The Scale

That number on scale tells you nothing about me other than my total weight. NOTHING.

That number on scale tells you nothing about me other than my total weight. NOTHING.

It’s just a number. Like kitchen scales, it only gives total weight and nothing about the ingredients in the bowl.

I always made friends easily. I never felt judged for wearing glasses, what I wore, or the activities I engaged in. Then I lived in an area where that all changed. I was bullied day after day about how my clothes weren’t right or I should be playing video games instead. I was called four-eyes relentlessly. I was different and it was the first time in my life where it was pointed out without mercy every day I went to school. Gone were the days where I everyone I met became a friend. Gone were the days of not feeling self-conscious. Sometime after that is when I started feeling like I was fat, but I wasn’t. I can’t explain where it came from, it just was.

In college, one of my cousins called me Skinny Bones Debi. It is the imperative of every Filipino grandmother to make sure skinny people are fed as soon as they walk in the door. No matter whose house I visited, the grandmother of the house immediately tried to feed me. Because skinny people are hungry. But I still didn’t feel skinny. Looking back at pictures from college, I look anorexic. I see myself in some of the pictures and can’t believe I ever thought I was fat even though I knew I was underweight. I didn’t undereat (except for a bout of depression my first year) or binge and purge. I realize now it was a combination of all the health problems slowly working their way through my body that I’m dealing with today (like how shorelines recede before a tsunami) along with all the walking I did. I walked just about everywhere I could and it didn’t matter how far it was. I walked from my apartment near the University to Waikiki on a whim to sit on the beach.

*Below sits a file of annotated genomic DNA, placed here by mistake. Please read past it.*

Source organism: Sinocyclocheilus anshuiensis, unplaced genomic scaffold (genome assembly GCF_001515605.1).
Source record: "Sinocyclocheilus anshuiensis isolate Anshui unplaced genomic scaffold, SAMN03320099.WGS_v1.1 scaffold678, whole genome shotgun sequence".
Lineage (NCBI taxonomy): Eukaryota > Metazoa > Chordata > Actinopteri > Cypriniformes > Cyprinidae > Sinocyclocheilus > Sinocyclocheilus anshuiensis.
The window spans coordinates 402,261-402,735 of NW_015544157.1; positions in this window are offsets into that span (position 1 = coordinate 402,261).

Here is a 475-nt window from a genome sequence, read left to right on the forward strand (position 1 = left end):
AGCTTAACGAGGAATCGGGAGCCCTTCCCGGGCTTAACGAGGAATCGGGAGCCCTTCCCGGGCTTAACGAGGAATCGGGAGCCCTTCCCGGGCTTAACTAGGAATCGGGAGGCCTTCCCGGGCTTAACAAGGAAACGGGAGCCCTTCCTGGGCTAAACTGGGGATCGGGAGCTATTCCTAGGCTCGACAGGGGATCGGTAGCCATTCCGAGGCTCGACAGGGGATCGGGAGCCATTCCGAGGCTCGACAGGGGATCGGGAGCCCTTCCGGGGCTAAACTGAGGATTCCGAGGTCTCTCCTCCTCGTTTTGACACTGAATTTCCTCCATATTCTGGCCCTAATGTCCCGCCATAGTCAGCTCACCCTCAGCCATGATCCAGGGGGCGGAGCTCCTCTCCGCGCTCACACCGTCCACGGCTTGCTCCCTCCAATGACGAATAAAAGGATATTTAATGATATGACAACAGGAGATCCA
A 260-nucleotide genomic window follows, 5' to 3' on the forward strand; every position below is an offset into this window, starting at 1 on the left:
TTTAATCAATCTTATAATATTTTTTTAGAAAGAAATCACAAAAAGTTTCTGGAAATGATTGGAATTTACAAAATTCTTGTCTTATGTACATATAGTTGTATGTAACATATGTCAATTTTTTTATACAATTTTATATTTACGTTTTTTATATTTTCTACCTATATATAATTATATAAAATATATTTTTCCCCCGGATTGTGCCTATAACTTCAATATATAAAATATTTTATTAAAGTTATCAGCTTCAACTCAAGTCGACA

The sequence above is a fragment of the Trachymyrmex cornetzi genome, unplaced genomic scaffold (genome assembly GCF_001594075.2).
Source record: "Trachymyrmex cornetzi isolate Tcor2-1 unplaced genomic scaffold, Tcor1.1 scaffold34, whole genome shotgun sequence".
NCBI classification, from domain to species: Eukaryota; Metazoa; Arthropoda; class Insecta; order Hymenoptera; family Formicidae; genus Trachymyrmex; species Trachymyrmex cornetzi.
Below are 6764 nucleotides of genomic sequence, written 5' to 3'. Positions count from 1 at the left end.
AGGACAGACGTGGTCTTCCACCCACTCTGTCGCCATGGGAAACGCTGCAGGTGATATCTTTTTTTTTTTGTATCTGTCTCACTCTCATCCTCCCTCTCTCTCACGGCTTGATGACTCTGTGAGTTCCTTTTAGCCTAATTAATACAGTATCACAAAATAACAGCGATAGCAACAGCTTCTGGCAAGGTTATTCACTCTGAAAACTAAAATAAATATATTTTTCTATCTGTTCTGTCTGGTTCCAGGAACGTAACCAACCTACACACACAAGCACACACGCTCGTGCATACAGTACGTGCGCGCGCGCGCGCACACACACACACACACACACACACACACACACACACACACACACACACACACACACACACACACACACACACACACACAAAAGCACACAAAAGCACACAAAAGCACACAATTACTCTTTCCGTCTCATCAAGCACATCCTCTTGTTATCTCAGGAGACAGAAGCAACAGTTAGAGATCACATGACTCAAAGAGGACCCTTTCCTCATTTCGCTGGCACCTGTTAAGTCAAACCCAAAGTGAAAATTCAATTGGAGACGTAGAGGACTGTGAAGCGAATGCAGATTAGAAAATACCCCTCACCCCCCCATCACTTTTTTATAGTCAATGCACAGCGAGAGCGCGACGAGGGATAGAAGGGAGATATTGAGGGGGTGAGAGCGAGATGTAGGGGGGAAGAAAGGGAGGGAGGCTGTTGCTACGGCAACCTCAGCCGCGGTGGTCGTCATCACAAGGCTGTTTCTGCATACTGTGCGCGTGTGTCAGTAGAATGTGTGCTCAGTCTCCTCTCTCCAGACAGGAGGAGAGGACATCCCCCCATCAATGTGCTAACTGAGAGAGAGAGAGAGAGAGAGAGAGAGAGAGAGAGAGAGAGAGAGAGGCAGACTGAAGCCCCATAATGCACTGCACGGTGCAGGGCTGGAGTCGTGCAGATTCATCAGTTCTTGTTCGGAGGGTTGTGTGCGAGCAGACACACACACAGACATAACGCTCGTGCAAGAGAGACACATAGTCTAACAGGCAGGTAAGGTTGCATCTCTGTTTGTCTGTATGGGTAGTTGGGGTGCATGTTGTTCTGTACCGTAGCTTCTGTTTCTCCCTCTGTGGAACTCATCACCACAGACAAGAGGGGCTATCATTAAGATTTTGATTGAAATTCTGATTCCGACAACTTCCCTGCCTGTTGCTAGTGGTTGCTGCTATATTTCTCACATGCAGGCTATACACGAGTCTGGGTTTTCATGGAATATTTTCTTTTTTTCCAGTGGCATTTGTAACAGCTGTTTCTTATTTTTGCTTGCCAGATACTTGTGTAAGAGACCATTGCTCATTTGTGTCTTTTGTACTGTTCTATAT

Dealing with the hypothyroidism was when I decided I had to reframe everything that got skewed in sixth grade. I stopped caring about how I looked and focused on how I felt. Weight loss got tossed in the trunk so I could keep my eye on getting healthy again. It had to. I’m a bit OCD when it comes to numbers (for someone who hates math). I have to know how many pages are in a book when I start reading it so I know where the middle is. I keep track of how many pages until I hit page 100 and how many more pages until I’m halfway through. Then how many pages until 100 pages are left all the way to end. You give someone who tends to be or is OCD about numbers and it becomes more about the number than the intended result. I could tell you how much my weight has yo-yo’d. I could tell you how much I’ve lost since I gained all the weight thanks to my thyroid. I can tell you that, but I won’t because it’s not about the number. I only step on the scale about four times a year now. And that is only because I have to know it to tell other people. The number you see on the scale in the picture? Not even my true weight. And no, I didn’t skew it on purpose. It just happened that way.

It frustrates me how we are told/trained to be so focused on weight and not health. We exercise ourselves into the ground. We count calories and cut calories without realizing the negative effect it has on our bodies. We go on crazy diets to reach a number we think is ideal then grumble about it because we don’t realize a diet is simply what we eat even before we went on a “diet.” We focus on numbers that don’t tell the story and lose sight everything else that truly matters. If there were such a thing as perfection, we would have all been made to look exactly like each other. Yet we end up in a rat race to look like supermodels, actresses, and rock stars. All for a magic number that magically ruins our unconditional love for ourselves and may not even make us happy in the end.